SOME RECORDS FOR FIRST-CLASS CRICKET IN ENGLAND AND WALES BY DECADES FROM THE START OF FIRST-CLASS CRICKET IN 1772
Compiled by Pelham Barton
Given the decision by the ACS some years ago to adopt 1772 as the starting date for first-class cricket, the year 2021 brings the total duration of first-class cricket to 250 years. This span of 250 years can be divided into 25 decades. Note that starting in 1772 makes it natural that cricketing decades should start in years ending with the figure 2, thus avoiding the repeated squabble about the “correct”definition of calendar decades which surfaces every ten years.
The work shown here consists of nine sets of records, three team records, three individual players’ records relating to performances in a single match, and three sets of aggregate records. For reasons of convenience, these have been compiled in the first instance with regard to cricket in England and Wales only, excluding matches in Scotland and Ireland. It is my intention to produce worldwide figures to appear as soon as possible after the close of the calendar year 2021.
Each of the nine tables contains at least 25 rows of results, one for each decade.Apart from the opening columns giving the ordinal number of the decade from1st to 25th, and the years in which the decade started and ended, the relevant record performance for that decade is given in the usual way. In a small number of cases, there were ties for the record performance.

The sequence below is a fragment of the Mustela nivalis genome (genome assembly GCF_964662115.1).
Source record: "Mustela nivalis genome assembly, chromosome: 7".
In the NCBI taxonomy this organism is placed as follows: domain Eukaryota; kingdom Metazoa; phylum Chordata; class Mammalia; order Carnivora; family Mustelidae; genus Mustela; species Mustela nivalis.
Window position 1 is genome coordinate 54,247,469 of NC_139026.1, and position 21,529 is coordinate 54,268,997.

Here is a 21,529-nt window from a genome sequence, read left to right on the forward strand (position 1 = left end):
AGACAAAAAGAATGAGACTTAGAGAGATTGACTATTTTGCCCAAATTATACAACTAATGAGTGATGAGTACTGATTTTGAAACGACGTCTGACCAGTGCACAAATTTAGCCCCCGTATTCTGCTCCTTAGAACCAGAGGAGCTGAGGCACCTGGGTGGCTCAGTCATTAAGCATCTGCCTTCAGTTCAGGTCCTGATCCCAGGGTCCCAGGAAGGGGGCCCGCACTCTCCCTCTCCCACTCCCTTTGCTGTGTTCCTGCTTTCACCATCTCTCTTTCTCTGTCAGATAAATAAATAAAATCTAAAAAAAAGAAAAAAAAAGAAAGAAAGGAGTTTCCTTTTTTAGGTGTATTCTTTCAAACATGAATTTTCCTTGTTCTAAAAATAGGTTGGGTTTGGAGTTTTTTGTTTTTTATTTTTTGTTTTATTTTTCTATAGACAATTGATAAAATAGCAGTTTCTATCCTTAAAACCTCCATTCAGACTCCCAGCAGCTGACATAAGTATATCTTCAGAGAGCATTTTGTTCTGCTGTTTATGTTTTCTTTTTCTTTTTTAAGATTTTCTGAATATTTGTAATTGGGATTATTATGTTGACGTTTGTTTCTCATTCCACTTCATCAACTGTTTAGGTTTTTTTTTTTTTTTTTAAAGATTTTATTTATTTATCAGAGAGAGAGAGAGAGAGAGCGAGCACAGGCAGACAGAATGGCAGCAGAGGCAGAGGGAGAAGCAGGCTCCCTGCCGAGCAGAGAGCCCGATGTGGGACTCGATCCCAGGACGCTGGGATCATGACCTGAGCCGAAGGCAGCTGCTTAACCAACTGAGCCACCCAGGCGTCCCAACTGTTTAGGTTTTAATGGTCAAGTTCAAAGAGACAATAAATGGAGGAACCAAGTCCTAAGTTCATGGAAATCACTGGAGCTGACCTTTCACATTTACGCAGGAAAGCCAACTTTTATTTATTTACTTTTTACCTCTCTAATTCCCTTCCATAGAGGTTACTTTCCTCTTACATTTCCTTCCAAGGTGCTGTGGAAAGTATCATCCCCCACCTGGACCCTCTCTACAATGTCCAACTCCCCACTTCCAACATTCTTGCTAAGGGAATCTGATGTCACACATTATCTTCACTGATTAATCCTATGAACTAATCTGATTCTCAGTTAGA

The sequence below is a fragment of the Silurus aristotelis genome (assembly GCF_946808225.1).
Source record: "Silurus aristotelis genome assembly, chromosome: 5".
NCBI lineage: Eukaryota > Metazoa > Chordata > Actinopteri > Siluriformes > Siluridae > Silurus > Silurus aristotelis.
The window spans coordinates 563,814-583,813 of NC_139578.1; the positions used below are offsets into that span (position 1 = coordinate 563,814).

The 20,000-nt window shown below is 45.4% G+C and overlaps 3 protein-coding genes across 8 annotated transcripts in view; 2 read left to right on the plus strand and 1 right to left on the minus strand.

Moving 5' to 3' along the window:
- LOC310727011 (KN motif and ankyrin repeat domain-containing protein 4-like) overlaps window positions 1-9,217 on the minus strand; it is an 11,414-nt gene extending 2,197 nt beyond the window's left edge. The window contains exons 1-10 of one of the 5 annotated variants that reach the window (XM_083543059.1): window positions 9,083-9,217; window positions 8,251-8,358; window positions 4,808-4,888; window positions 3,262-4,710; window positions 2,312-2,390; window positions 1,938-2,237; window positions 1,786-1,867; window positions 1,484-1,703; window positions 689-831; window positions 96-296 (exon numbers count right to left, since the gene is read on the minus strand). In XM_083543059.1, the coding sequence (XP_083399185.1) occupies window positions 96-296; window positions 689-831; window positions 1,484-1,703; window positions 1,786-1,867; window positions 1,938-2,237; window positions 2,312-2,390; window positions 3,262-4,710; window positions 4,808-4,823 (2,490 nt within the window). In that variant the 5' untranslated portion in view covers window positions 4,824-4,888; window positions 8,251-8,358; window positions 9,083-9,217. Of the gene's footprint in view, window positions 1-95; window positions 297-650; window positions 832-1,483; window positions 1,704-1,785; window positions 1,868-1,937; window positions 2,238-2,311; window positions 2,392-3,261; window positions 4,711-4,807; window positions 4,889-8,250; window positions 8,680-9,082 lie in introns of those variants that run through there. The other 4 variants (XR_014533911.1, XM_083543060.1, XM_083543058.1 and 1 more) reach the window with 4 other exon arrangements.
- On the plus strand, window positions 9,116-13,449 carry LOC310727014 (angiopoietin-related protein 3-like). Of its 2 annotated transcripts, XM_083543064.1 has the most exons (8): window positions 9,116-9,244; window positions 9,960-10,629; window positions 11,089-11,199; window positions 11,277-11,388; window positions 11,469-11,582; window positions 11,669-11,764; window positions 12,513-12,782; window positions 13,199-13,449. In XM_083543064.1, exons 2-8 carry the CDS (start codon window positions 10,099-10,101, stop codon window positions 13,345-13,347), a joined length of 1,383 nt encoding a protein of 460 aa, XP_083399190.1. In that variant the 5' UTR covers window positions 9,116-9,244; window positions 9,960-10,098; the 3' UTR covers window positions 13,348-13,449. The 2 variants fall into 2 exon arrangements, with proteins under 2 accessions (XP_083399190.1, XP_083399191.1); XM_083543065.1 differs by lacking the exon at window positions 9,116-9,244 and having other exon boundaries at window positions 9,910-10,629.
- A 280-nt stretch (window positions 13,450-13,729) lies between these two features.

A note about the bowling records. In the earliest years covered here, bowlers were not given credit for catches and stumpings (and sometimes other forms of dismissal as well). Wickets counted here are wickets credited to the bowler, a consistent form of wording whose meaning has changed over time. Also, runs were not originally counted against individual bowlers. I have given batting and bowling averages for the aggregate wickets records where possible. In the case of bowling averages, these are calculated only using the figures for innings where runs were recorded against the bowler.
One set of figures which surprised me relate to the very low number of stumpings in the first two decades.
If any of the facts and figures quoted require correction, please let me know firstname.lastname@example.org, giving evidence for the suggested alternative.